In Mark 1:13, the story of Jesus going into the wilderness, where he was ministered by angels is an allusion to Elijah (1 Kings 19:5-7) who was ministered by an angel and in the wilderness forty days. In Mark's Gospel, there seems to be a form of coordination of purpose between the Spirit, Satan and the angels. The Spirit drove Jesus into the wilderness, Satan's role seems to be to test Jesus rather than to turn him aside from his mission, while the angels are present during the temptation, ministering to Jesus. In this, the earliest of the New Testament gospels, Satan could arguably still be seen as the loyal assistant of God that he had become in Judaism, and therefore testing Jesus' faith. An exegesis of the passage does not tell us how the angels ministered to Jesus, but the original audience of the gospel, reading διακονέω as consistent with 'waiting at a table' or 'caring for' may have concluded that the angels provided sustenance to Jesus.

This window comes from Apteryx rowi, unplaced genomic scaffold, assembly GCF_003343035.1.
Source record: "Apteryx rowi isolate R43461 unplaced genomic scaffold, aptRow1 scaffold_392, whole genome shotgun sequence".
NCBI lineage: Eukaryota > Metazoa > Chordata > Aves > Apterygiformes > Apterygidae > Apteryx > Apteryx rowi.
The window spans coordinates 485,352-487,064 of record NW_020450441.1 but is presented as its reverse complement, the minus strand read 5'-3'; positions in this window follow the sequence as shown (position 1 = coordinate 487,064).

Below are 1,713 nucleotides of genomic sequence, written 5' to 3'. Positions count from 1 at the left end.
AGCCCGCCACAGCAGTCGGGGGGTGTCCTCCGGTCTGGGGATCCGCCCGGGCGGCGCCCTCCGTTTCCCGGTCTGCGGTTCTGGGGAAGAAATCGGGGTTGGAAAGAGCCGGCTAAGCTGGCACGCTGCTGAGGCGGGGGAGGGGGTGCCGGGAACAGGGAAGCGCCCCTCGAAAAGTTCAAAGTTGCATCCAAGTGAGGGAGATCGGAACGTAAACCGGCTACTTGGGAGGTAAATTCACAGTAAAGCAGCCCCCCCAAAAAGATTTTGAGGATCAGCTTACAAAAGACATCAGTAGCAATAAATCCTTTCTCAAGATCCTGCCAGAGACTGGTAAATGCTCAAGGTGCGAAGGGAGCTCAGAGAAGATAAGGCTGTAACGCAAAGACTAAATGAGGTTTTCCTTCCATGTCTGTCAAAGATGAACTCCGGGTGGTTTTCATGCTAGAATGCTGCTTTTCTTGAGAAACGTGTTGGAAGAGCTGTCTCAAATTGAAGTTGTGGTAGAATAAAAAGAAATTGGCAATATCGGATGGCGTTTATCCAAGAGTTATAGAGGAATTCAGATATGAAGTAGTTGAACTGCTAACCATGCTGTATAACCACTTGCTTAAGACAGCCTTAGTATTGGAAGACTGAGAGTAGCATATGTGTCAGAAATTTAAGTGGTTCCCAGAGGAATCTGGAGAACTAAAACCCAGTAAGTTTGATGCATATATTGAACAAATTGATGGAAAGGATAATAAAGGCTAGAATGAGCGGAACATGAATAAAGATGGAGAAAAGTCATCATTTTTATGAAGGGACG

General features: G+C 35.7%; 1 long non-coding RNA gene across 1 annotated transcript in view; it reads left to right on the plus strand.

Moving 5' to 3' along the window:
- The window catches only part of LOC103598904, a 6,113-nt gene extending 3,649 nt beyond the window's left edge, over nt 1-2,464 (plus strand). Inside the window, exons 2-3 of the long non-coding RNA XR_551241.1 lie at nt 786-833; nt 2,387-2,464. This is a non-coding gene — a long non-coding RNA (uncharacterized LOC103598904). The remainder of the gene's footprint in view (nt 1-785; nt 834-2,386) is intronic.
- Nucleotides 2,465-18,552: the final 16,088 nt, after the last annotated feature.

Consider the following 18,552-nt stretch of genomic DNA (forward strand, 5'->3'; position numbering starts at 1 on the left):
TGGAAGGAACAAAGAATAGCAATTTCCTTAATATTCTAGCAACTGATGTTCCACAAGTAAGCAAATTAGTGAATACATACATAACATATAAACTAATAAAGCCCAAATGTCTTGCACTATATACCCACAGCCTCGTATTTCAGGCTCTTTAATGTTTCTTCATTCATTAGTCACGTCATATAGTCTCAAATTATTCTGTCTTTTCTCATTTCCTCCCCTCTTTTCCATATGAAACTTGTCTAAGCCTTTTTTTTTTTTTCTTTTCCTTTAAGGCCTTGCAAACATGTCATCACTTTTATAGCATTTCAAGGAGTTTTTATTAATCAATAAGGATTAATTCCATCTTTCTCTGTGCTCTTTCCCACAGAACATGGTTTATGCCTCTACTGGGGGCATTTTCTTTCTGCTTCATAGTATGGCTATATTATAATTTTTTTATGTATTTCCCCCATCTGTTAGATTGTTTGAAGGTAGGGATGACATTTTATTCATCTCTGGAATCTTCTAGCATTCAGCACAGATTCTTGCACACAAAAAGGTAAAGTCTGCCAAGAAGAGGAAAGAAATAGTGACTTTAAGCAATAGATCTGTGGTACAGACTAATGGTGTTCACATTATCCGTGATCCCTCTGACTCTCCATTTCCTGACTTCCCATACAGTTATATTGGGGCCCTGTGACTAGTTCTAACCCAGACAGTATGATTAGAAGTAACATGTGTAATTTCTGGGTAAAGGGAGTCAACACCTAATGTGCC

In copying from Mark, the author of Matthew introduced some new material attributed to the hypothetical 'Q' document, about Satan tempting Jesus, but seems to have found the presence of angels at the same time incongruous, thus delaying the presence of the angels until Satan departs. Without the presence of the angels, Matthew tells us that Jesus fasted for forty days.
1The later synoptic gospels portray Satan's intentions in tempting Jesus as clearly evil, as well as introducing the belief that Jesus actually fasted for forty days. We can not assume that the author of Mark had these things in mind.